be sure," said the old man, smiling, "what about dinner! You see, Phil," he continued, as he looked about in all directions over the open country, "your father said we were to get right away from the fighting, and after it was over he would come and join us."
"Yes, I know," said the boy.
"Well, we should have had to start to-night, or to-morrow, so it only means that we have come away in a hurry and meet him all the sooner."
"To be sure," said the boy, eagerly.
"You won't mind going without your dinner?"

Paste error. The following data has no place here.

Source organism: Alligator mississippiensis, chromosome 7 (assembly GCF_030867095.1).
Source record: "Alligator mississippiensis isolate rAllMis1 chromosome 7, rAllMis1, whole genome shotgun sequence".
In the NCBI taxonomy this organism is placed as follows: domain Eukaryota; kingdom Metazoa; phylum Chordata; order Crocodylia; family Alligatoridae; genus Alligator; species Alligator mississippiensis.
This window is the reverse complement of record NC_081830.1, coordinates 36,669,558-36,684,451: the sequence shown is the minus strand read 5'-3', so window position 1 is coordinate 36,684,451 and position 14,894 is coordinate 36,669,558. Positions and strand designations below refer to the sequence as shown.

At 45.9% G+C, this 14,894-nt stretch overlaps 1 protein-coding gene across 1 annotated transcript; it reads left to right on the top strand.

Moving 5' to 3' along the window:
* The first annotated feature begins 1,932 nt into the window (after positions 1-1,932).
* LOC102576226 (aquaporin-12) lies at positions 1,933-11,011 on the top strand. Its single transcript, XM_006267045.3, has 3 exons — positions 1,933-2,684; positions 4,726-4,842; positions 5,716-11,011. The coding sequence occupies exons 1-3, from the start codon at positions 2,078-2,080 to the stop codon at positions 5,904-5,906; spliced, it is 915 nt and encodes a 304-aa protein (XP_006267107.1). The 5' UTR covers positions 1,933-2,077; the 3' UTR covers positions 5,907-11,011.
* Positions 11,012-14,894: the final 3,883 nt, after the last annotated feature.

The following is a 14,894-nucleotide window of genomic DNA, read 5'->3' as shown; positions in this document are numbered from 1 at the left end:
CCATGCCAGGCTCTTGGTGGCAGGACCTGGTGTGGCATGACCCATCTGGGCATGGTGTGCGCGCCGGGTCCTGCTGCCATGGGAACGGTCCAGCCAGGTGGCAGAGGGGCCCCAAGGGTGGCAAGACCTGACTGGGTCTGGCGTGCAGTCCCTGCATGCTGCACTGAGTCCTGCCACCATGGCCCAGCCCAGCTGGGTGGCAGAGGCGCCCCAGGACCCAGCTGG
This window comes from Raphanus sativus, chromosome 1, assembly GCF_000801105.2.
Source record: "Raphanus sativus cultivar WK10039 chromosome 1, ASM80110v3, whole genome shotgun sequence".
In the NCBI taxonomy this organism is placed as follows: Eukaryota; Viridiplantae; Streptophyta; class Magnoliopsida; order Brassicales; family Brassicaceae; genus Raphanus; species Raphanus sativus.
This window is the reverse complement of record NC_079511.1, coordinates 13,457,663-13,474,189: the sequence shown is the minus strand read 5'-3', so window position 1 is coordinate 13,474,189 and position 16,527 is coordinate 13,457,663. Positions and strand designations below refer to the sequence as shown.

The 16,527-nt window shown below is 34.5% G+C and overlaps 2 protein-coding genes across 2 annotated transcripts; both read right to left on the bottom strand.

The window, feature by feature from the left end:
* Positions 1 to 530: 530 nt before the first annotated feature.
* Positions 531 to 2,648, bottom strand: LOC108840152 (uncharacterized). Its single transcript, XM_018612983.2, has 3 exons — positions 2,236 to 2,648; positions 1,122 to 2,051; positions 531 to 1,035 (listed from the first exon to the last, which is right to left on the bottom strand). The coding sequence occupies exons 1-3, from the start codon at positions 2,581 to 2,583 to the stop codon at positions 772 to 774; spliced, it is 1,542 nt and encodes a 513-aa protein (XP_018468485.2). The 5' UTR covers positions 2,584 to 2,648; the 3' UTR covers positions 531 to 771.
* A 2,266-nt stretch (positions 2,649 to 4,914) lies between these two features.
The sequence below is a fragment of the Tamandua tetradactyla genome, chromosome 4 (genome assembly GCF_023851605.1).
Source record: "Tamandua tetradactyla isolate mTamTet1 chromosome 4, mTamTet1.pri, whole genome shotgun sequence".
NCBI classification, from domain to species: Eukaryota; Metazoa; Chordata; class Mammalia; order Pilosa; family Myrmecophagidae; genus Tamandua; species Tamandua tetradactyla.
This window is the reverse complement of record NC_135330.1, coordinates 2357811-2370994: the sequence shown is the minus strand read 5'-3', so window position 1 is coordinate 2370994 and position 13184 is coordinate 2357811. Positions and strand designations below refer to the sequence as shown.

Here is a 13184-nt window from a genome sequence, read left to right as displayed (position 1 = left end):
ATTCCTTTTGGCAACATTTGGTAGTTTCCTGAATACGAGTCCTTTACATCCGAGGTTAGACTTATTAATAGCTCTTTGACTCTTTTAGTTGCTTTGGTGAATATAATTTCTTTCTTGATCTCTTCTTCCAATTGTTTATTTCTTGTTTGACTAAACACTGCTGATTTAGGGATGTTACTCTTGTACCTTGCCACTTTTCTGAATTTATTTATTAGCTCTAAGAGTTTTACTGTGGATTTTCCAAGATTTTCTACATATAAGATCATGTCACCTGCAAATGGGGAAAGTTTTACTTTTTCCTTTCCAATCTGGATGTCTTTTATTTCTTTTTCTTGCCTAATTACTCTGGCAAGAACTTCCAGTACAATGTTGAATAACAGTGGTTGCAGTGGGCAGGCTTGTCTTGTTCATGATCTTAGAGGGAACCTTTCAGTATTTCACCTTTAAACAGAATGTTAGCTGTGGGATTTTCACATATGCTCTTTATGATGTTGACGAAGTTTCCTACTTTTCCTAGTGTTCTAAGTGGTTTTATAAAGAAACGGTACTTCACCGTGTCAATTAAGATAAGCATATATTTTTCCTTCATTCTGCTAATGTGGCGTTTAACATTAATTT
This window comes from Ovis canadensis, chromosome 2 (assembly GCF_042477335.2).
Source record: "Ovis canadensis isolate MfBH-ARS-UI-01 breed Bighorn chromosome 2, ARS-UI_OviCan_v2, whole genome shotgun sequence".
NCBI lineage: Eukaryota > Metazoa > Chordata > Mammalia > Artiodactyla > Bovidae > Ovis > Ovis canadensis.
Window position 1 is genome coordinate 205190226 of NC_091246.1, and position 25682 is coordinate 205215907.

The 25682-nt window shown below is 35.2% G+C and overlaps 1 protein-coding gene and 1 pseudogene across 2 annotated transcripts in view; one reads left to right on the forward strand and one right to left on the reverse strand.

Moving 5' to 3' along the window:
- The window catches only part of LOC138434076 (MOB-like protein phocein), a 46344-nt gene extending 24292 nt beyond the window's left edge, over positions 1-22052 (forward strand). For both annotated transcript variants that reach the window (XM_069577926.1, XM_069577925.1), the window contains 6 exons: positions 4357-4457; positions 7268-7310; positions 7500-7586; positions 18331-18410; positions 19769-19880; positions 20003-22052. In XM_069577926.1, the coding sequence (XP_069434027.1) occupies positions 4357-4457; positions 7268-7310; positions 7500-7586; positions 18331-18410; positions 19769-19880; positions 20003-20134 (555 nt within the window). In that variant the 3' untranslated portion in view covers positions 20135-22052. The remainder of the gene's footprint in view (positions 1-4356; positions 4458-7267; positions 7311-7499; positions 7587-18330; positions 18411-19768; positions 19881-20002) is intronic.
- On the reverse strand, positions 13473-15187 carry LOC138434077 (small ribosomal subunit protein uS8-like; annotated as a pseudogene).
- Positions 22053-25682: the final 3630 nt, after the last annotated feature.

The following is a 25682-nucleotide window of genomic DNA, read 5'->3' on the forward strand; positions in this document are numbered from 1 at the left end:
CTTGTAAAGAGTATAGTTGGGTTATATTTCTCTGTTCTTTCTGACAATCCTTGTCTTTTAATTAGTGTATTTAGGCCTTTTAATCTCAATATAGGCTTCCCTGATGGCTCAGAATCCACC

"Of course not," cried Phil, stoutly.
"And if we have to sleep in a barn or shed somewhere to-night instead of a comfortable bed, you won't mind that either, will you?"
"Not a bit," cried Phil. "Let's sleep in the forest, and cut down boughs and pick leaves for a bed. It would be fun. I should like it."
"To be sure you would."
"Wouldn't you, Dr Martin?"
"That I should, my boy," cried the Doctor, who was still eagerly searching the fields an